|The first excerpt represents the past or something you must release, and is drawn from The Brother of Daphne by Dornford Yates:
which we stood. Others agreed that they had no idea that it was
so late, and the fat tradesman gave a forced shiver and announced
that he must have left his coat behind "that big one."
"I'll get it for you, sir," said Berry, opening his knife.
I was forced to admit that Stonehenge looked far more impressive
when apparently deserted, than with one or two tourists, however
genial and guileless, in a high holiday humour in the foreground.
At the same time, as we walked back to the car, I felt that I
owed it to myself to lodge a grave protest against the indecent
and involving methods my brother-in-law had seen fit to employ.
"After all," I concluded, "the fellow's your brother, and even
The Brother of Daphne
|The second excerpt represents the present or the deciding factor of the moment, and is drawn from The Pupil by Henry James:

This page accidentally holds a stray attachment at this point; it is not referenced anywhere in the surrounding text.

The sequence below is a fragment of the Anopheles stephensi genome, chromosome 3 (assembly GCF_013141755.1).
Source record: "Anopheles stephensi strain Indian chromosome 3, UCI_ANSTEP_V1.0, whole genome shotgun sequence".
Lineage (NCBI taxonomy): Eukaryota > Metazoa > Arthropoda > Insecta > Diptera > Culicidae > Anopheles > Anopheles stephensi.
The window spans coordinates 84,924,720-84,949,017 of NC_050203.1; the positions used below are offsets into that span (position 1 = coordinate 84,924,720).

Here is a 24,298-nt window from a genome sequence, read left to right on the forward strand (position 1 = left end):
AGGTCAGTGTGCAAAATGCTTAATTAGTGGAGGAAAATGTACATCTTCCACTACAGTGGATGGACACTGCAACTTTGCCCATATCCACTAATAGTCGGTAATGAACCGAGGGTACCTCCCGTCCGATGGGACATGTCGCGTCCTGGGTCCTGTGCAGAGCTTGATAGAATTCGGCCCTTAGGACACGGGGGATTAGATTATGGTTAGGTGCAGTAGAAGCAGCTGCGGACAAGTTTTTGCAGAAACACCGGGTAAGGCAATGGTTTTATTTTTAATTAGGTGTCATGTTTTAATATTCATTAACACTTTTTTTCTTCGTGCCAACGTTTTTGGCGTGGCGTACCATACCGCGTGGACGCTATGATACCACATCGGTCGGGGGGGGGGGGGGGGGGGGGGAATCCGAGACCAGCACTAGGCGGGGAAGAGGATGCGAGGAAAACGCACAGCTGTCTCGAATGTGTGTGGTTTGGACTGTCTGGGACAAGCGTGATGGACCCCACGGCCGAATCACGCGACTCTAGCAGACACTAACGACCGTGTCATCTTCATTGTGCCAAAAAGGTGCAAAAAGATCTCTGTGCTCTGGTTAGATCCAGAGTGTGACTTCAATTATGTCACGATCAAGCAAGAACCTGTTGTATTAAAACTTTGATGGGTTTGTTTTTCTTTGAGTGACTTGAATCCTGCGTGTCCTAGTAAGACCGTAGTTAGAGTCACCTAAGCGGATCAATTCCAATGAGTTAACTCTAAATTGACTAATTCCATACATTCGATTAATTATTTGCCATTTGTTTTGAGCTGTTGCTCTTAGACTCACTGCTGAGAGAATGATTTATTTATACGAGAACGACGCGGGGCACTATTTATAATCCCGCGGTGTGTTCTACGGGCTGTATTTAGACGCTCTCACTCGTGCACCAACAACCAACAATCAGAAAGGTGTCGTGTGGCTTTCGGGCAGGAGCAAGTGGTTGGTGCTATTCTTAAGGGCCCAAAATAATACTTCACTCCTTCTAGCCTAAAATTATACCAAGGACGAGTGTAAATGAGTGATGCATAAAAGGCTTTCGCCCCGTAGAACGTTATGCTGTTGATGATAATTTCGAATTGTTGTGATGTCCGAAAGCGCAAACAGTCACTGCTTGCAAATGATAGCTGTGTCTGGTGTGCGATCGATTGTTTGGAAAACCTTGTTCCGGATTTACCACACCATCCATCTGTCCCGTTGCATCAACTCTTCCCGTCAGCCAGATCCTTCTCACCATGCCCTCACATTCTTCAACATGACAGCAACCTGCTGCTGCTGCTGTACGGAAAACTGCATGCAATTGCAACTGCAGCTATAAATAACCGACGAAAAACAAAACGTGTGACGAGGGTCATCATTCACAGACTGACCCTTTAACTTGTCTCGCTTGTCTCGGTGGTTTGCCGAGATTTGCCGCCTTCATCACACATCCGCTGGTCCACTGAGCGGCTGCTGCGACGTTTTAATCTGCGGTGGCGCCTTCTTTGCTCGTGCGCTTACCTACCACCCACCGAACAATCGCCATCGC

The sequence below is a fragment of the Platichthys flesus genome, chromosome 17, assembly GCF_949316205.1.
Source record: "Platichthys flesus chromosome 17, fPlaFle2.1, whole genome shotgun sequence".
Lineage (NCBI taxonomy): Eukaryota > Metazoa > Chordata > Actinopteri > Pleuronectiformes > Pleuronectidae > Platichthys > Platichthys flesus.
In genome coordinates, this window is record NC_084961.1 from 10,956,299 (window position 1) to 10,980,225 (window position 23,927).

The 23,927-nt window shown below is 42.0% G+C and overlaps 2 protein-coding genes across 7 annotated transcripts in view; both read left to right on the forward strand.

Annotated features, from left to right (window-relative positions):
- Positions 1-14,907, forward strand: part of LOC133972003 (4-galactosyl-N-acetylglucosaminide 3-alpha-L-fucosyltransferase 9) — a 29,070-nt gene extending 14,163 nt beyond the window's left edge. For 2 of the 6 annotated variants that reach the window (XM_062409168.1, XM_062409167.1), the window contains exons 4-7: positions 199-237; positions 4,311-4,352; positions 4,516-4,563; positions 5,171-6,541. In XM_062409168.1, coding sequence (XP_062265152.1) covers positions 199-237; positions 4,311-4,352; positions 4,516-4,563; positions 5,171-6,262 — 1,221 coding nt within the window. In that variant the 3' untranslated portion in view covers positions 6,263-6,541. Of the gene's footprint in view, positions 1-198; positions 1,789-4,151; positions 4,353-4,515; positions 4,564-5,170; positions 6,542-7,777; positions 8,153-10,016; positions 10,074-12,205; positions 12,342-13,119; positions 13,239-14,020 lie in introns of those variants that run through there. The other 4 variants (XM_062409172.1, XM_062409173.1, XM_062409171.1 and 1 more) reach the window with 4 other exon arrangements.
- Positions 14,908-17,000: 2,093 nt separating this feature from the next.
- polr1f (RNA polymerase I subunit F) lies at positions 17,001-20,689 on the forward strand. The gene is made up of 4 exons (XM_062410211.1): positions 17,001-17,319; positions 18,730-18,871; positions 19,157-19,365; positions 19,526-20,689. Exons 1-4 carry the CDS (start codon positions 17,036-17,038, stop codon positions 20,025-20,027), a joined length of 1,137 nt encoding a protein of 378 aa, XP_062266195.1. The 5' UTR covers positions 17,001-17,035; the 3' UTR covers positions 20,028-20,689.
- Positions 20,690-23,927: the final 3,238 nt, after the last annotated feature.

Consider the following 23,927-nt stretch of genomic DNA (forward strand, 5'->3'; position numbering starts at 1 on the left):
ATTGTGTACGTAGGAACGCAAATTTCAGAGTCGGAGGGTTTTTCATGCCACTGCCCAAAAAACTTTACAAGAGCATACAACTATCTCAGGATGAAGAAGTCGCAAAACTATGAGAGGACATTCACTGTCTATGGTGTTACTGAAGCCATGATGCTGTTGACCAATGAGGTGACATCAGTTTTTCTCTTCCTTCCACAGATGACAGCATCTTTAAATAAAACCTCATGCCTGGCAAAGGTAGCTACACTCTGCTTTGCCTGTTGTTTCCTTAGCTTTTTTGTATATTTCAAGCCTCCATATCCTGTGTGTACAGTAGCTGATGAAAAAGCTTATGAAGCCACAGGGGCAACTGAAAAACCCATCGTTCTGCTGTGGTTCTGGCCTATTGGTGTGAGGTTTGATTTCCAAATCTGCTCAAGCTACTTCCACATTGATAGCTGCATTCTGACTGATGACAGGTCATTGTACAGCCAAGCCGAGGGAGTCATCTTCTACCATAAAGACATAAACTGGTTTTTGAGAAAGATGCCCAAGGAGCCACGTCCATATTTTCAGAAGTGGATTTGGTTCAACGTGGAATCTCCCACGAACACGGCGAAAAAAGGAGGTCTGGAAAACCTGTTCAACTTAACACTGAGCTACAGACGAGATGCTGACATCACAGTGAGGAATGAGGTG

clearer. This episode of his second sojourn in Paris stretched
itself out wearily, with their resumed readings and wanderings and
maunderings, their potterings on the quays, their hauntings of the
museums, their occasional lingerings in the Palais Royal when the
first sharp weather came on and there was a comfort in warm
emanations, before Chevet's wonderful succulent window. Morgan
wanted to hear all about the opulent youth - he took an immense
interest in him. Some of the details of his opulence - Pemberton
could spare him none of them - evidently fed the boy's appreciation
of all his friend had given up to come back to him; but in addition
to the greater reciprocity established by that heroism he had
|The third excerpt represents the future or something you must embrace, and is drawn from The Odyssey by Homer:
makes himself known to him.
Then the ancient woman went up into the upper chamber
laughing aloud, to tell her mistress how her dear lord was
within, and her knees moved fast for joy, and her feet
stumbled one over the other; and she stood above the lady's
head and spake to her, saying:
'Awake, Penelope, dear child, that thou mayest see with
thine own eyes that which thou desirest day by day.
Odysseus hath come, and hath got him to his own house,
though late hath he come, and hath slain the proud wooers
that troubled his house, and devoured his substance, and